Cross-border labor arbitrage. For a century, American industrial corporations have maintained their hold over their workforce by engaging in labor arbitrage—the strategy of avoiding unionization or the need to pay high wages by shutting down plants and moving them to other jurisdictions with cheap, nonunion labor. In the early 20th century, the American textile industry migrated from New England to the former Confederate states, whose shattered economies offered a wealth of cheap white labor. After World War II, Southern and Southwestern states used anti-union “right to work laws,” low minimum wages, and low taxes to lure factories from the North and Midwest to the Sun Belt. American corporations had decades of experience in labor arbitrage within the United States’ own borders before they began applying the same strategy by offshoring production to low-wage, repressive regimes like China.

Maximizing low-wage immigration. Between Reconstruction and the 1920s, the industrial corporations of the Northeast and Midwest used poor immigrants from abroad as well as impoverished Black and white workers from the post-Reconstruction South as “scabs” to break strikes, keep wages low, and make unionization more difficult. In 1875 a manager in one of Andrew Carnegie’s Pittsburgh factories admitted to using ethnic diversity as a divide-and-rule strategy: “My experience has shown that Germans and Irish, Swedes, and what I denominate Buckwheats (young American country boys), judiciously mixed, make the most effective and tractable force you can find.” In April 2020, Business Insider obtained secret internal documents from Whole Foods which similarly showed the company’s knowledge that stores in areas with few immigrants and low racial and ethnic diversity were more likely to unionize—and were therefore presumably to be avoided.

Fighting back against cheap-labor immigration policy, American organized labor played a key role in pressuring Congress to pass a series of laws that shut down the use of indentured servants and immigrants from Asia, beginning with the Chinese exclusion act of 1882 and completed with the national origins act of 1924, which established a system of European nationality quotas, biased toward the “old immigrant” homelands of Britain, Ireland, and Germany, within an overall white-only immigration policy that lasted until the immigration and naturalization act of 1965.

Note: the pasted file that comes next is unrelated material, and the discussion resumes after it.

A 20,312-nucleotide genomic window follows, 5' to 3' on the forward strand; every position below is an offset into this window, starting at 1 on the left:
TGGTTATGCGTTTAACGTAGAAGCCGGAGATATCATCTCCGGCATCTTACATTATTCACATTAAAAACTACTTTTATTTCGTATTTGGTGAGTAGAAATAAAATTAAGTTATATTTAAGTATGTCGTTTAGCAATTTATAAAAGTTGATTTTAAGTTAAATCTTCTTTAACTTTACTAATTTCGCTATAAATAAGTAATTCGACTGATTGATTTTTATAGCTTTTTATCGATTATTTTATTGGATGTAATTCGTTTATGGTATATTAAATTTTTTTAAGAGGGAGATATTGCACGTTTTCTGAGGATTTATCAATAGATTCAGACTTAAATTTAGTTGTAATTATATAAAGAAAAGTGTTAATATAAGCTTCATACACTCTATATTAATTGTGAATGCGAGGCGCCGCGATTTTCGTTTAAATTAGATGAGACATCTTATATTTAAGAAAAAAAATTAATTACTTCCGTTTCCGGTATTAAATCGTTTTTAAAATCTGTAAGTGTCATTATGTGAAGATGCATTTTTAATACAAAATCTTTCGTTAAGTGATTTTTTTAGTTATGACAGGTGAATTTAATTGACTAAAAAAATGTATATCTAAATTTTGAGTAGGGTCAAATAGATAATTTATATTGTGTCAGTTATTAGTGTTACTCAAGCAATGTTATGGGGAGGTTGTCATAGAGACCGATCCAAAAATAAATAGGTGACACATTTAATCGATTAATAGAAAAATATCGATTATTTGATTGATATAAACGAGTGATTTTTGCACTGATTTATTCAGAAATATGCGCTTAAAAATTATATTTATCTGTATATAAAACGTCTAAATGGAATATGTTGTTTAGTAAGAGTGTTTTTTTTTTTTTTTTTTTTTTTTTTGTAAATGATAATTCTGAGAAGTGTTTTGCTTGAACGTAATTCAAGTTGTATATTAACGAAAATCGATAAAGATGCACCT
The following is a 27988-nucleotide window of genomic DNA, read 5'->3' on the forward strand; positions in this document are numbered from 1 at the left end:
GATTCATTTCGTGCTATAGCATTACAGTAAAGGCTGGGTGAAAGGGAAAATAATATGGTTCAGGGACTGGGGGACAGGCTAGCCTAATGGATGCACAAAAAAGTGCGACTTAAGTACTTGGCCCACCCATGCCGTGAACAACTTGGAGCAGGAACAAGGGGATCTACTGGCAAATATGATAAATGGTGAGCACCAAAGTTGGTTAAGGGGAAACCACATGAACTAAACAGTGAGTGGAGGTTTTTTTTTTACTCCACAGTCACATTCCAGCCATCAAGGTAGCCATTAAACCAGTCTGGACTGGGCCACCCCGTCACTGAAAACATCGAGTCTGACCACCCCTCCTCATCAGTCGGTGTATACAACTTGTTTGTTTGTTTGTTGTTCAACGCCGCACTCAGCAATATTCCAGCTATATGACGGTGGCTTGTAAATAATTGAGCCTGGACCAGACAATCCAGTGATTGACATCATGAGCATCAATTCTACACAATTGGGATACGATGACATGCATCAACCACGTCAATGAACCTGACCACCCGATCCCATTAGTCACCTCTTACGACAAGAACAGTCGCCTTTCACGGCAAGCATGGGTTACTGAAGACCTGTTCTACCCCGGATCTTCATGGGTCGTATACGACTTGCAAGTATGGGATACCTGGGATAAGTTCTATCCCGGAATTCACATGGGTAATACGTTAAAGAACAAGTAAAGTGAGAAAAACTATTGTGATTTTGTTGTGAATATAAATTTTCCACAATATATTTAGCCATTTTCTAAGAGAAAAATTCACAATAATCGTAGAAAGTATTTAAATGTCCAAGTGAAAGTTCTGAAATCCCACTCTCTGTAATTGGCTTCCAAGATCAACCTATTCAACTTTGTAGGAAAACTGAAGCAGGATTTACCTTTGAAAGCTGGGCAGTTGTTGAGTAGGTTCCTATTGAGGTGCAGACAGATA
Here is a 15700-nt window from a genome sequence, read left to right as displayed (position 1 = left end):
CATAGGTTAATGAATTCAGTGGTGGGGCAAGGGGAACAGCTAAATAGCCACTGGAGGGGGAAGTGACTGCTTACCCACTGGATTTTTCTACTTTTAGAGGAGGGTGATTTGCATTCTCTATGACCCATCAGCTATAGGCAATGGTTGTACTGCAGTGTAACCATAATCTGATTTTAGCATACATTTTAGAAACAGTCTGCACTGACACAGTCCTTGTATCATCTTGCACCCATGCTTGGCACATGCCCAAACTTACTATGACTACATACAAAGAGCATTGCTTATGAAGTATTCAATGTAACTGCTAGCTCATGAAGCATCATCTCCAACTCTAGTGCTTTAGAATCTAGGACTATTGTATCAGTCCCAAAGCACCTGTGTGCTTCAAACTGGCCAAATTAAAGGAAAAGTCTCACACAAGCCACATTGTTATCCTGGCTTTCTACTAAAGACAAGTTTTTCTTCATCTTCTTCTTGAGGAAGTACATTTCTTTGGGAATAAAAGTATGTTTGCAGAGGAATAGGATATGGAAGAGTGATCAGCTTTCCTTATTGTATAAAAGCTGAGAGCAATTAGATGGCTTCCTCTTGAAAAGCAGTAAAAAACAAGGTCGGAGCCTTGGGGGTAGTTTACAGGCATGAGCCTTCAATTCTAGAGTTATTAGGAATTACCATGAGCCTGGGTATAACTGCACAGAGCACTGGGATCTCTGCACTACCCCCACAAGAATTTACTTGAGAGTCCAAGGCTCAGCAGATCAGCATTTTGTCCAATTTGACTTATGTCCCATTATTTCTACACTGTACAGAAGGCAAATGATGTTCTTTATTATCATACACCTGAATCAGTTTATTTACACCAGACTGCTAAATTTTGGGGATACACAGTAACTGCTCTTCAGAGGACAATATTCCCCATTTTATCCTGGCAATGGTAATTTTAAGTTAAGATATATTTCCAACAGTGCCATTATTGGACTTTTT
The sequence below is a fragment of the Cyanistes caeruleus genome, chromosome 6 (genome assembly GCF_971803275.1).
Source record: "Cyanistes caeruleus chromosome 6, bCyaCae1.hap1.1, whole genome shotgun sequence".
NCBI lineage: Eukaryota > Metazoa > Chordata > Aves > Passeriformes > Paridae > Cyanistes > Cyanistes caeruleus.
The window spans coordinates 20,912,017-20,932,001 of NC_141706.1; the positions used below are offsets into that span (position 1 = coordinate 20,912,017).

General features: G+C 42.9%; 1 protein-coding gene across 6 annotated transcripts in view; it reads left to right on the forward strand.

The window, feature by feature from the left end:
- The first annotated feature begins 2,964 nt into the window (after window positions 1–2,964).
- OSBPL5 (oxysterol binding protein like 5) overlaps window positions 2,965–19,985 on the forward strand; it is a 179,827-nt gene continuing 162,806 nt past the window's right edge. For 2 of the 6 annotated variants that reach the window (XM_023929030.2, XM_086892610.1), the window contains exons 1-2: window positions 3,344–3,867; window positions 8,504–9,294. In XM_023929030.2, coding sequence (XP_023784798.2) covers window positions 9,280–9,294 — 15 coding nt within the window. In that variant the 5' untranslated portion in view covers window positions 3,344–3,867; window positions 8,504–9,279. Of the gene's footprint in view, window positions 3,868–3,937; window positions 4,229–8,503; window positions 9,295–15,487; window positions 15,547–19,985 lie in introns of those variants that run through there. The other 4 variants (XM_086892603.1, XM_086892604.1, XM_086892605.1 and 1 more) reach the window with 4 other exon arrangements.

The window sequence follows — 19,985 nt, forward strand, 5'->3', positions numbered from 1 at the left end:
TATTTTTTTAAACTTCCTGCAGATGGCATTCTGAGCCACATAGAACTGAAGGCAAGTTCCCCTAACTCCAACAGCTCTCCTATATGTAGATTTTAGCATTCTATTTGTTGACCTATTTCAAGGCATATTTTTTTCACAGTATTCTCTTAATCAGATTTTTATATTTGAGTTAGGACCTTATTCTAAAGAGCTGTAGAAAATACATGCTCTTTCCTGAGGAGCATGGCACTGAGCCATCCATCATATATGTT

The members of the American elite who supported immigration restriction a century ago did so in spite of their interests as employers of workers and servants. Many were motivated by ethnic bigotry, racism, and fear of the loss of Anglo-American Protestant hegemony in the United States. Support for immigration restriction by organized labor and African Americans sometimes also took on racist overtones, but these groups viewed immigrants chiefly as economic rivals. Even though the 1924 act sharply restricted the immigration of Jews and other Europeans, American Federation of Labor President Samuel Gompers, himself a Jewish immigrant, supported it on the grounds that high levels of immigration “must of necessity have a tendency to reduce the wages of the people of this country.”

The protoplasmic blob in an abstract painting on the wall would gaze lovingly at a Noguchi coffee table, a glass amoeba with two wooden pseudopods that bore ‘The Joy of Sex’ on its back next to the latest issue of ‘The New Yorker.’

The Black civil rights leader A. Philip Randolph is best remembered today for forcing President Roosevelt to integrate war industries during World War II by threatening a march of African Americans on Washington, D.C. Later he was one of the main organizers of the 1963 March for Jobs and Freedom in Washington. Earlier in the 1930s, as founder and leader of the all-Black Brotherhood of Sleeping Car Porters union, Randolph backed legislation to block noncitizens from working as railroad porters to thwart an attempt by the Pullman corporation to use nonunion Asian guest workers to replace Black union workers.

In 1924 Randolph explained his support for restrictive immigration legislation: ”Instead of reducing immigration to 2% of the 1890 quota, we favor reducing it to nothing ... We favor shutting out the Germans from Germany, the Italians from Italy ... The Hindus from India, the Chinese from China, and even the Negroes from the West Indies.” He declared that immigration “over-floods the labor market, resulting in lowering the standard of living, race riots, and general social degradation. The excessive immigration is against the interests of the masses of all races and nationalities in the country—both foreign and native.” Indeed, the nearly complete shutdown in the 1920s of low-wage immigration from Europe created enormous opportunities for African Americans, in roles other than company-sponsored, union-busting strikebreakers, in the industrial North between the 1920s and the late-20th-century offshoring of American manufacturing.